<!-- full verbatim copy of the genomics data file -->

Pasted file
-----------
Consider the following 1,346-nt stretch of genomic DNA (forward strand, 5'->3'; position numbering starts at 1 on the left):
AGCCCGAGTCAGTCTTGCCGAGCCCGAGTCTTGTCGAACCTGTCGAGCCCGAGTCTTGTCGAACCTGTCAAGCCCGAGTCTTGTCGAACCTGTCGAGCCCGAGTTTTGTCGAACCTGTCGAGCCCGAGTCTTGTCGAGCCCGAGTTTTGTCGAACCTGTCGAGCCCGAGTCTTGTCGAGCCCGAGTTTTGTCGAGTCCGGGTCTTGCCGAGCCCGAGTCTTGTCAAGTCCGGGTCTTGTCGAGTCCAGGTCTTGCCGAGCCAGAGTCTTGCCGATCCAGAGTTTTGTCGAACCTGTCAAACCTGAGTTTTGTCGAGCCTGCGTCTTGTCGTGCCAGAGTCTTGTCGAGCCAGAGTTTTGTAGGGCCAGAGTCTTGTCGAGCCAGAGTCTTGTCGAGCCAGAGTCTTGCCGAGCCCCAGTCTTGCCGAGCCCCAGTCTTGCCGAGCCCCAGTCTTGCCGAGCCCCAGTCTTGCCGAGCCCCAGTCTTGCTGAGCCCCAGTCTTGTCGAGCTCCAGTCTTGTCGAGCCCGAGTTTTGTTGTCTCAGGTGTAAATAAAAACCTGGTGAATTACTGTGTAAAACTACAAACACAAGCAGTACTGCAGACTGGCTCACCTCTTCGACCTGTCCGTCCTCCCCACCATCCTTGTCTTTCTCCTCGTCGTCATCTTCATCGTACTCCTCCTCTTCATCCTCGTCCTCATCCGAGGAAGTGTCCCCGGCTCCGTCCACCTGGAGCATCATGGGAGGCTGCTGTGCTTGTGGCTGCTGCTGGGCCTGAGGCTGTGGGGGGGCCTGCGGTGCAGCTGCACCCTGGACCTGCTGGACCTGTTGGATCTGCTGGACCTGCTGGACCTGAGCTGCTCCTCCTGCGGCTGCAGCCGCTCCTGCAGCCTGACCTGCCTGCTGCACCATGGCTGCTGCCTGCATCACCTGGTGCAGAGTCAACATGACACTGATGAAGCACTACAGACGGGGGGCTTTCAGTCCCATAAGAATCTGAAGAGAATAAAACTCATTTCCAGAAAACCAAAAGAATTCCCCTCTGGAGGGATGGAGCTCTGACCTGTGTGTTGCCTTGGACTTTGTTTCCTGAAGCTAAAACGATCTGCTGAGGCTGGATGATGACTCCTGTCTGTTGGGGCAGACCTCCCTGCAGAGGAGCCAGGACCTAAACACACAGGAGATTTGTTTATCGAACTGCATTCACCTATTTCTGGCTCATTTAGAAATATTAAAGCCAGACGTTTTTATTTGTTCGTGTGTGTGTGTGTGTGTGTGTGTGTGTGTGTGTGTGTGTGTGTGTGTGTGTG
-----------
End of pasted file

Consider the following 1,346-nt stretch of genomic DNA (forward strand, 5'->3'; position numbering starts at 1 on the left):
AGCCCGAGTCAGTCTTGCCGAGCCCGAGTCTTGTCGAACCTGTCGAGCCCGAGTCTTGTCGAACCTGTCAAGCCCGAGTCTTGTCGAACCTGTCGAGCCCGAGTTTTGTCGAACCTGTCGAGCCCGAGTCTTGTCGAGCCCGAGTTTTGTCGAACCTGTCGAGCCCGAGTCTTGTCGAGCCCGAGTTTTGTCGAGTCCGGGTCTTGCCGAGCCCGAGTCTTGTCAAGTCCGGGTCTTGTCGAGTCCAGGTCTTGCCGAGCCAGAGTCTTGCCGATCCAGAGTTTTGTCGAACCTGTCAAACCTGAGTTTTGTCGAGCCTGCGTCTTGTCGTGCCAGAGTCTTGTCGAGCCAGAGTTTTGTAGGGCCAGAGTCTTGTCGAGCCAGAGTCTTGTCGAGCCAGAGTCTTGCCGAGCCCCAGTCTTGCCGAGCCCCAGTCTTGCCGAGCCCCAGTCTTGCCGAGCCCCAGTCTTGCCGAGCCCCAGTCTTGCTGAGCCCCAGTCTTGTCGAGCTCCAGTCTTGTCGAGCCCGAGTTTTGTTGTCTCAGGTGTAAATAAAAACCTGGTGAATTACTGTGTAAAACTACAAACACAAGCAGTACTGCAGACTGGCTCACCTCTTCGACCTGTCCGTCCTCCCCACCATCCTTGTCTTTCTCCTCGTCGTCATCTTCATCGTACTCCTCCTCTTCATCCTCGTCCTCATCCGAGGAAGTGTCCCCGGCTCCGTCCACCTGGAGCATCATGGGAGGCTGCTGTGCTTGTGGCTGCTGCTGGGCCTGAGGCTGTGGGGGGGCCTGCGGTGCAGCTGCACCCTGGACCTGCTGGACCTGTTGGATCTGCTGGACCTGCTGGACCTGAGCTGCTCCTCCTGCGGCTGCAGCCGCTCCTGCAGCCTGACCTGCCTGCTGCACCATGGCTGCTGCCTGCATCACCTGGTGCAGAGTCAACATGACACTGATGAAGCACTACAGACGGGGGGCTTTCAGTCCCATAAGAATCTGAAGAGAATAAAACTCATTTCCAGAAAACCAAAAGAATTCCCCTCTGGAGGGATGGAGCTCTGACCTGTGTGTTGCCTTGGACTTTGTTTCCTGAAGCTAAAACGATCTGCTGAGGCTGGATGATGACTCCTGTCTGTTGGGGCAGACCTCCCTGCAGAGGAGCCAGGACCTAAACACACAGGAGATTTGTTTATCGAACTGCATTCACCTATTTCTGGCTCATTTAGAAATATTAAAGCCAGACGTTTTTATTTGTTCGTGTGTGTGTGTGTGTGTGTGTGTGTGTGTGTGTGTGTGTGTGTGTGTGTGTG